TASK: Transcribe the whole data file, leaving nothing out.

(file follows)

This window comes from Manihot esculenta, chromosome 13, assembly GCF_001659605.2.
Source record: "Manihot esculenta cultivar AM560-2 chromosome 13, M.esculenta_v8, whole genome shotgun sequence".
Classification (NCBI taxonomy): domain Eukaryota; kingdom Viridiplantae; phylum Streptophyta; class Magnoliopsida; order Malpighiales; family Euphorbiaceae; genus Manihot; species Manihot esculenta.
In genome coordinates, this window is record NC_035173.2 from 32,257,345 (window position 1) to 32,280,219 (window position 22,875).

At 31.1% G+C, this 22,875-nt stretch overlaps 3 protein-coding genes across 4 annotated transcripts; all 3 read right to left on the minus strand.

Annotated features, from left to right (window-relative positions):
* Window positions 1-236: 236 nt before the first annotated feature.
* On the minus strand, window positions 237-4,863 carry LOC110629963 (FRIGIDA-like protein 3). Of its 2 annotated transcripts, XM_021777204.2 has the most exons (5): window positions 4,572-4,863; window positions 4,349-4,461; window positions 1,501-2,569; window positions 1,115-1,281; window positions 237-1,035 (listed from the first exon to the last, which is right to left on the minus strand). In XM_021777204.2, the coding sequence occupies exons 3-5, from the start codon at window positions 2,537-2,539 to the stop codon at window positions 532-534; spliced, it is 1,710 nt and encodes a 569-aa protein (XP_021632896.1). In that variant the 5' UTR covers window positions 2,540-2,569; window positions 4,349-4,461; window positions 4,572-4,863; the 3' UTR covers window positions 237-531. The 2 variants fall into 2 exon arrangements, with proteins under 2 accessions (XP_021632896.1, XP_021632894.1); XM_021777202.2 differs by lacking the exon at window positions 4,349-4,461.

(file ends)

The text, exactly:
This window comes from Manihot esculenta, chromosome 13, assembly GCF_001659605.2.
Source record: "Manihot esculenta cultivar AM560-2 chromosome 13, M.esculenta_v8, whole genome shotgun sequence".
Classification (NCBI taxonomy): domain Eukaryota; kingdom Viridiplantae; phylum Streptophyta; class Magnoliopsida; order Malpighiales; family Euphorbiaceae; genus Manihot; species Manihot esculenta.
In genome coordinates, this window is record NC_035173.2 from 32,257,345 (window position 1) to 32,280,219 (window position 22,875).

At 31.1% G+C, this 22,875-nt stretch overlaps 3 protein-coding genes across 4 annotated transcripts; all 3 read right to left on the minus strand.

Annotated features, from left to right (window-relative positions):
* Window positions 1-236: 236 nt before the first annotated feature.
* On the minus strand, window positions 237-4,863 carry LOC110629963 (FRIGIDA-like protein 3). Of its 2 annotated transcripts, XM_021777204.2 has the most exons (5): window positions 4,572-4,863; window positions 4,349-4,461; window positions 1,501-2,569; window positions 1,115-1,281; window positions 237-1,035 (listed from the first exon to the last, which is right to left on the minus strand). In XM_021777204.2, the coding sequence occupies exons 3-5, from the start codon at window positions 2,537-2,539 to the stop codon at window positions 532-534; spliced, it is 1,710 nt and encodes a 569-aa protein (XP_021632896.1). In that variant the 5' UTR covers window positions 2,540-2,569; window positions 4,349-4,461; window positions 4,572-4,863; the 3' UTR covers window positions 237-531. The 2 variants fall into 2 exon arrangements, with proteins under 2 accessions (XP_021632896.1, XP_021632894.1); XM_021777202.2 differs by lacking the exon at window positions 4,349-4,461.